Thank you for sharing your thoughts on the topic, it is one that is very close to my heart. In fact I wrote extensively about it in my book @YourService published by Wiley. Currently I am Director of Global Social Media for Citi, but most people are familiar with my work while I was with Comcast. I have spent most of my career within Customer Service and I view social media with that same hat. First the key to any successful social media strategy is listening to your Customer, within social media but also through all other interactions. The challenge is, at least in my personal view, Customer Service has been broken for many companies for years. It seems that new technologies only tend to make it worse for Customers instead of better. Social media has now provided the Customer a new pulpit to make clear what is broken within a business. This is why many companies start social media with the Customer in mind. In my book and on the web, I have referred to social media Customer Service as a failure, mainly due to the fact that companies are not fixing what is broken. They of course are then sending a message to all their Customers that if they want help or to have their situation handled right, they must blast the brand in social. In my view success will come if you create the right experience in the first place. It is imperative for long term success. At the same time as a Customer Service person, if I heard a Customer yelling on the street corner that they needed help, I would help them. Why would social be different? Here is a post I did regarding the failure of social media Customer Service for Brian Solis’ blog:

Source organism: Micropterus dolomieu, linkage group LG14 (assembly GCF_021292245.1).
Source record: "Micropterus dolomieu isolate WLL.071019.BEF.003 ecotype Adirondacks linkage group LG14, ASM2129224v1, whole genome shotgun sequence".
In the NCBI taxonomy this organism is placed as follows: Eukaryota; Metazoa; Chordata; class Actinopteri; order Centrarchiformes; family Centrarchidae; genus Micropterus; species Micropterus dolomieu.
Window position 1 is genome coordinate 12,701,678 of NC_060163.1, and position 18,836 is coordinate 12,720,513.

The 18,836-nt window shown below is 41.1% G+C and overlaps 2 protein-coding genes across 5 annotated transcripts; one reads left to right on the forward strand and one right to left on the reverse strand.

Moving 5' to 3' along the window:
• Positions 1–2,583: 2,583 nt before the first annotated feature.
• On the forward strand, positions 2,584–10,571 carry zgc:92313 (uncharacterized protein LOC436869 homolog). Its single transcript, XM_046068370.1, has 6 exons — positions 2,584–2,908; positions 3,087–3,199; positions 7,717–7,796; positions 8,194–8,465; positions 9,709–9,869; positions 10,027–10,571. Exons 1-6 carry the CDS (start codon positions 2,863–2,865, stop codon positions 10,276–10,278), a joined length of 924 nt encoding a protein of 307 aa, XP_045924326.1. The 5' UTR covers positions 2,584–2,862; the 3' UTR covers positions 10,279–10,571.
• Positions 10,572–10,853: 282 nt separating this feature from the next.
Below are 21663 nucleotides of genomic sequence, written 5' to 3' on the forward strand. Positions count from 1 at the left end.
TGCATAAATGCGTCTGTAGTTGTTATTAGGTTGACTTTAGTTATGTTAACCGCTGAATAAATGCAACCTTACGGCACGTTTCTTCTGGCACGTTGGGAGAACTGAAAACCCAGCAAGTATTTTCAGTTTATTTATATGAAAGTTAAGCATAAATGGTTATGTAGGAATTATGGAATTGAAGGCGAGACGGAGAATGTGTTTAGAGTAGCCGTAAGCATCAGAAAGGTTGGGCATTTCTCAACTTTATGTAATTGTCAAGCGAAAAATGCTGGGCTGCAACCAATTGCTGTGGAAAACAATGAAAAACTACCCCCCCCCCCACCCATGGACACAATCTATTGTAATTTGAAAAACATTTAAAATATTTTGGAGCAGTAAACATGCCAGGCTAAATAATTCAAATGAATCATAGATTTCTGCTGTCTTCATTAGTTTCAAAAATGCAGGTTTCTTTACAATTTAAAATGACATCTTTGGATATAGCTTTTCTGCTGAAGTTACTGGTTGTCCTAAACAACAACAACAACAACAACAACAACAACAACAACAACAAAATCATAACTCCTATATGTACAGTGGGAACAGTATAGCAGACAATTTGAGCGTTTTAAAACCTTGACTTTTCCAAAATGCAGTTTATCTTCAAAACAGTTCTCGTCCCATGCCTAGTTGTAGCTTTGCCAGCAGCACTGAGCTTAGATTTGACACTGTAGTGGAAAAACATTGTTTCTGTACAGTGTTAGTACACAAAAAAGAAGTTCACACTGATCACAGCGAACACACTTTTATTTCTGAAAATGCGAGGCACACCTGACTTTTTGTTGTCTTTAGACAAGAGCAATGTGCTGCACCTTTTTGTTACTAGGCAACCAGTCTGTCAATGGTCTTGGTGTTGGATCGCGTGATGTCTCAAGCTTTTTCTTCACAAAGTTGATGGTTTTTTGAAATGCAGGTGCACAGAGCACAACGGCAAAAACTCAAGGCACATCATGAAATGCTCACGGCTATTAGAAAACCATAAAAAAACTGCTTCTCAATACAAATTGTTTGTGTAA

5. Kasey, it’s a popular myth to believe there are hoards of people already out there complaining about every financial institution. It just isn’t the case. People only complain about the big banks by brand name. Basically, if you have more than $10 billion in assets, you’ll find folks out there griping about your brand on a fairly regular basis. But for the 90% of banks and CUs with less than $1 billion in assets, you won’t find hardly anyone mentioning them ever. Banking is so generic, so commoditized that most consumers simply refer to their financial institution in the abstract: “my bank” or “my credit union.”